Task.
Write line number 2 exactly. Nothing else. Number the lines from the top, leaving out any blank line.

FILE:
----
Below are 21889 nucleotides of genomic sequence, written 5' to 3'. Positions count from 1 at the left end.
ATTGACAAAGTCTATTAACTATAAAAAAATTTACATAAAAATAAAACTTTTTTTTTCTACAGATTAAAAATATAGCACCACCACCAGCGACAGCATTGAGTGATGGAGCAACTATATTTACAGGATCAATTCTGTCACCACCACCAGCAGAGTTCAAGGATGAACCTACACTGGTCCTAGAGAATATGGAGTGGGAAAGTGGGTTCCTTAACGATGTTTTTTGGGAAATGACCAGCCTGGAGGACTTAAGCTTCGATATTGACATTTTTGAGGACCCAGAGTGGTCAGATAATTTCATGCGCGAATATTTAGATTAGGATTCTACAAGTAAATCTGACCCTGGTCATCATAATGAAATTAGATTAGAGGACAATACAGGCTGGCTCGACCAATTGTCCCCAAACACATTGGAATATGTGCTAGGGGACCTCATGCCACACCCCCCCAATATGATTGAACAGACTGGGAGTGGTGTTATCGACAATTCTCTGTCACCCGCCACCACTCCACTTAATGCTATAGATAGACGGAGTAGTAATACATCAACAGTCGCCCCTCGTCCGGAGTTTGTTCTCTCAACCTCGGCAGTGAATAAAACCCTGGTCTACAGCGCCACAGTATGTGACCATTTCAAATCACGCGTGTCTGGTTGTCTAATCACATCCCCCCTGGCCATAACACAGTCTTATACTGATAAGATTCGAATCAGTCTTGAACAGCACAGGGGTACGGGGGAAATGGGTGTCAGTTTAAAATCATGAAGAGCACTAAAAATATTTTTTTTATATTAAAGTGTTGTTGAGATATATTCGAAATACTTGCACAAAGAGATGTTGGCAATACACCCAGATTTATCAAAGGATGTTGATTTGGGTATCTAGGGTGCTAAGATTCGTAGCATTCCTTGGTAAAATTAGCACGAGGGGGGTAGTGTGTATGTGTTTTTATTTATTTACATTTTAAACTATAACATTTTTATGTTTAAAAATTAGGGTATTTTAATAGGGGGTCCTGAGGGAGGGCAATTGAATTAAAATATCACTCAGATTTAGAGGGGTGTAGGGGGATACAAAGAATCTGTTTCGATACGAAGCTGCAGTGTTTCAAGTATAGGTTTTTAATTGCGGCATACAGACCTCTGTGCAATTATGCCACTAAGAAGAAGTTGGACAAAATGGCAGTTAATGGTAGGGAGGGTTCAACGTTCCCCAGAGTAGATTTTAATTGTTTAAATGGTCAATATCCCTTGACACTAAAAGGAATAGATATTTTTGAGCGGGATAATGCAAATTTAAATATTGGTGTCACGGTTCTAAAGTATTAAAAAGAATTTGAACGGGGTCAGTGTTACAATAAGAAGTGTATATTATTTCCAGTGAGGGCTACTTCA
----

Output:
ATTGACAAAGTCTATTAACTATAAAAAAATTTACATAAAAATAAAACTTTTTTTTTCTACAGATTAAAAATATAGCACCACCACCAGCGACAGCATTGAGTGATGGAGCAACTATATTTACAGGATCAATTCTGTCACCACCACCAGCAGAGTTCAAGGATGAACCTACACTGGTCCTAGAGAATATGGAGTGGGAAAGTGGGTTCCTTAACGATGTTTTTTGGGAAATGACCAGCCTGGAGGACTTAAGCTTCGATATTGACATTTTTGAGGACCCAGAGTGGTCAGATAATTTCATGCGCGAATATTTAGATTAGGATTCTACAAGTAAATCTGACCCTGGTCATCATAATGAAATTAGATTAGAGGACAATACAGGCTGGCTCGACCAATTGTCCCCAAACACATTGGAATATGTGCTAGGGGACCTCATGCCACACCCCCCCAATATGATTGAACAGACTGGGAGTGGTGTTATCGACAATTCTCTGTCACCCGCCACCACTCCACTTAATGCTATAGATAGACGGAGTAGTAATACATCAACAGTCGCCCCTCGTCCGGAGTTTGTTCTCTCAACCTCGGCAGTGAATAAAACCCTGGTCTACAGCGCCACAGTATGTGACCATTTCAAATCACGCGTGTCTGGTTGTCTAATCACATCCCCCCTGGCCATAACACAGTCTTATACTGATAAGATTCGAATCAGTCTTGAACAGCACAGGGGTACGGGGGAAATGGGTGTCAGTTTAAAATCATGAAGAGCACTAAAAATATTTTTTTTATATTAAAGTGTTGTTGAGATATATTCGAAATACTTGCACAAAGAGATGTTGGCAATACACCCAGATTTATCAAAGGATGTTGATTTGGGTATCTAGGGTGCTAAGATTCGTAGCATTCCTTGGTAAAATTAGCACGAGGGGGGTAGTGTGTATGTGTTTTTATTTATTTACATTTTAAACTATAACATTTTTATGTTTAAAAATTAGGGTATTTTAATAGGGGGTCCTGAGGGAGGGCAATTGAATTAAAATATCACTCAGATTTAGAGGGGTGTAGGGGGATACAAAGAATCTGTTTCGATACGAAGCTGCAGTGTTTCAAGTATAGGTTTTTAATTGCGGCATACAGACCTCTGTGCAATTATGCCACTAAGAAGAAGTTGGACAAAATGGCAGTTAATGGTAGGGAGGGTTCAACGTTCCCCAGAGTAGATTTTAATTGTTTAAATGGTCAATATCCCTTGACACTAAAAGGAATAGATATTTTTGAGCGGGATAATGCAAATTTAAATATTGGTGTCACGGTTCTAAAGTATTAAAAAGAATTTGAACGGGGTCAGTGTTACAATAAGAAGTGTATATTATTTCCAGTGAGGGCTACTTCA